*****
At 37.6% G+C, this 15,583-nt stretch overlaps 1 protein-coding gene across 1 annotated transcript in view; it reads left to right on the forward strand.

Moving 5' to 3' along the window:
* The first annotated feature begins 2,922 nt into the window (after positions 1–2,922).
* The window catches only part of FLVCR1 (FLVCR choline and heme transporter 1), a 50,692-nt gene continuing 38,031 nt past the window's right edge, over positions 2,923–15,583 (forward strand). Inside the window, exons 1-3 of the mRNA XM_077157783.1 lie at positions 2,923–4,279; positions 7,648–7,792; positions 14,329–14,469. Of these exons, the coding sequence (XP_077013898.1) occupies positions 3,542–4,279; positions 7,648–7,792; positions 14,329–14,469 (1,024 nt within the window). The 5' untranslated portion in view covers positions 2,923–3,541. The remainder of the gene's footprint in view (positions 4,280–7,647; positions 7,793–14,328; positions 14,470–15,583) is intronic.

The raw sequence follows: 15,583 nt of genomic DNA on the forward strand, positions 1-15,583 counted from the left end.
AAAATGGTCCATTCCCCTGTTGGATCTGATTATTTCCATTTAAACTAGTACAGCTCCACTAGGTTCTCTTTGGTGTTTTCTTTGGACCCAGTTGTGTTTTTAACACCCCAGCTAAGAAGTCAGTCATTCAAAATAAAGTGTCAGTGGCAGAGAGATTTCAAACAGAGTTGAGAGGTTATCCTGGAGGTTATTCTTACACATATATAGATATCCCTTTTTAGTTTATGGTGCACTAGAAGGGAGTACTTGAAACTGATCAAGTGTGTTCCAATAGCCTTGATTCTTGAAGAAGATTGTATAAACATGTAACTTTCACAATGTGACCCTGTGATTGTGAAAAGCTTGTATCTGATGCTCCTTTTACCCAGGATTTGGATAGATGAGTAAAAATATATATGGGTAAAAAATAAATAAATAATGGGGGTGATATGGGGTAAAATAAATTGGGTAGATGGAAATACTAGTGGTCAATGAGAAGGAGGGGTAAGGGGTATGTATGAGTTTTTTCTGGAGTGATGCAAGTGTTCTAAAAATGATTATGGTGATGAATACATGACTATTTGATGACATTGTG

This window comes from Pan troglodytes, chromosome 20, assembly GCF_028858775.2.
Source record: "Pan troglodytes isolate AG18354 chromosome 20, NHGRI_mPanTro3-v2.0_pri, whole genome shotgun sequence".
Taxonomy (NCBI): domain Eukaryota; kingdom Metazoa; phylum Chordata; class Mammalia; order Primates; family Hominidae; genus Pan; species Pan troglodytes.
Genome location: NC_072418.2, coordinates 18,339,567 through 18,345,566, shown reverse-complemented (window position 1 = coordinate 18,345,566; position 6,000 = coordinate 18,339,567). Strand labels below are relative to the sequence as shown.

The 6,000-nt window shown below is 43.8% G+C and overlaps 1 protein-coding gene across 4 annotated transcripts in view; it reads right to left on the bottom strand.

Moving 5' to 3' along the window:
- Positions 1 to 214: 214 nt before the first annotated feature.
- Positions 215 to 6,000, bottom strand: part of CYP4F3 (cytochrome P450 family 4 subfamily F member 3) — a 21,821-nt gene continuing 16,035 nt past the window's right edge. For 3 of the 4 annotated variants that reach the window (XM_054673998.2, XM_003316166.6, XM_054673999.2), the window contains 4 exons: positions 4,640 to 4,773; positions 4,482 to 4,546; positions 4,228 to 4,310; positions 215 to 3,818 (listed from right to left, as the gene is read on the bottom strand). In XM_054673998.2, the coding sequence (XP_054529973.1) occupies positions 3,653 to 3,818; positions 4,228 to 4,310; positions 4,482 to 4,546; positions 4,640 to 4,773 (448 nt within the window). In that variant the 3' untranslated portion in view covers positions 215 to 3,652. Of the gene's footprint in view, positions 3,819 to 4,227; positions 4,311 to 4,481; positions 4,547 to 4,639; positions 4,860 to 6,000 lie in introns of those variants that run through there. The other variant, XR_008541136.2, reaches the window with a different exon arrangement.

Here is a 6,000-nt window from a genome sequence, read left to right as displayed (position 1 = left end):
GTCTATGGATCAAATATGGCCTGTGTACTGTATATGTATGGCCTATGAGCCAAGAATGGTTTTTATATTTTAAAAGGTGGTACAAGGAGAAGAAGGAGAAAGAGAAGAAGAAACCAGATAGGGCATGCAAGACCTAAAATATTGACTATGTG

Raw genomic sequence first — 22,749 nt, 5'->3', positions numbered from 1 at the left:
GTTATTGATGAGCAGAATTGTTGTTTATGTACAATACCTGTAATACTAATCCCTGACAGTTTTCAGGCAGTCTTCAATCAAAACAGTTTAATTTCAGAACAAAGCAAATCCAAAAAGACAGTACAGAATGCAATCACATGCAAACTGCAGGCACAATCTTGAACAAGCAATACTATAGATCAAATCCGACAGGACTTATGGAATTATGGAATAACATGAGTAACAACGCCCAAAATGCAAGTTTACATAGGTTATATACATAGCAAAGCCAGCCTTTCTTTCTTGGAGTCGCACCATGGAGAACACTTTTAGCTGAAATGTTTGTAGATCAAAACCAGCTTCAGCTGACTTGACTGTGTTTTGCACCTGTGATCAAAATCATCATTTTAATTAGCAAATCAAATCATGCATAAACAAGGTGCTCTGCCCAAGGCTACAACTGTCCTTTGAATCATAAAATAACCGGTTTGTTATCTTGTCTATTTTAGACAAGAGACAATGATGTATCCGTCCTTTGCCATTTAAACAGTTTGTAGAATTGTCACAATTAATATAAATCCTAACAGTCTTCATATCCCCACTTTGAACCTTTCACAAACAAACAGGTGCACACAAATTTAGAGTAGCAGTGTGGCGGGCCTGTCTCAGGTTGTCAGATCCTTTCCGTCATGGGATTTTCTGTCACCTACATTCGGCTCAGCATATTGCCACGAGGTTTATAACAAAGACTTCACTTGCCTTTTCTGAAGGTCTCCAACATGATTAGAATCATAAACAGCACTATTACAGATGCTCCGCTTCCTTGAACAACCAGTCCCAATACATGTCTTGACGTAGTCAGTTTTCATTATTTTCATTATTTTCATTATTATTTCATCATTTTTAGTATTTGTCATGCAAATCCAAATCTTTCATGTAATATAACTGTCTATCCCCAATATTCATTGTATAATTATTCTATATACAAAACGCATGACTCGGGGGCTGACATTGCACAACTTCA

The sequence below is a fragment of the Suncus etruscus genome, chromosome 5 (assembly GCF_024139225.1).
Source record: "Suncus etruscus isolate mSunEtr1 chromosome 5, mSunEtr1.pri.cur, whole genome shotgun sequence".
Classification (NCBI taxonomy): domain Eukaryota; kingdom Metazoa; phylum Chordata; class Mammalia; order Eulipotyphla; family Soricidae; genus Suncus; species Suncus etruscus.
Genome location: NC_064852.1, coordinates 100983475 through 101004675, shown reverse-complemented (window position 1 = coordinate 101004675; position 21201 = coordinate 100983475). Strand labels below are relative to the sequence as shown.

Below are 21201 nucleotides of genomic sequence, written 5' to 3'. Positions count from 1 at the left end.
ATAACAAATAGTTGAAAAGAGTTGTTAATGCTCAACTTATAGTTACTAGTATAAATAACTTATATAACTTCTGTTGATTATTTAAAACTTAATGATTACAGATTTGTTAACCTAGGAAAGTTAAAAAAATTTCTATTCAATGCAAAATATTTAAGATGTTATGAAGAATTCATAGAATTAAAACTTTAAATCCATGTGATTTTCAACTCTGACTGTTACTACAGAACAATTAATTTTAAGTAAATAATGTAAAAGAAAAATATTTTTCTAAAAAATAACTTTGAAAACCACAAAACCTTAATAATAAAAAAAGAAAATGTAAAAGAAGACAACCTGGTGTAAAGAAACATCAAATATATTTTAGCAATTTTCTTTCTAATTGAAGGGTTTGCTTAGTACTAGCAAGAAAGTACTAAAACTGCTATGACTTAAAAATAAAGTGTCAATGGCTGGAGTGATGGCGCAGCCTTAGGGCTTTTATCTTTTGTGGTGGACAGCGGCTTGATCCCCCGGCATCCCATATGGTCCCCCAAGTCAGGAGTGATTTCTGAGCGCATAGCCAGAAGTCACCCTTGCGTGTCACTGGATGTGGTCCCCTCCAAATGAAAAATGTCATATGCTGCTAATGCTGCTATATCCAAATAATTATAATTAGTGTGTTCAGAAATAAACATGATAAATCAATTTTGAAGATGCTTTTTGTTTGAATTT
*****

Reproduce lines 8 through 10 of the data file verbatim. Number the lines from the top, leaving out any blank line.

Source record: "Pan troglodytes isolate AG18354 chromosome 20, NHGRI_mPanTro3-v2.0_pri, whole genome shotgun sequence".
Taxonomy (NCBI): domain Eukaryota; kingdom Metazoa; phylum Chordata; class Mammalia; order Primates; family Hominidae; genus Pan; species Pan troglodytes.
Genome location: NC_072418.2, coordinates 18,339,567 through 18,345,566, shown reverse-complemented (window position 1 = coordinate 18,345,566; position 6,000 = coordinate 18,339,567). Strand labels below are relative to the sequence as shown.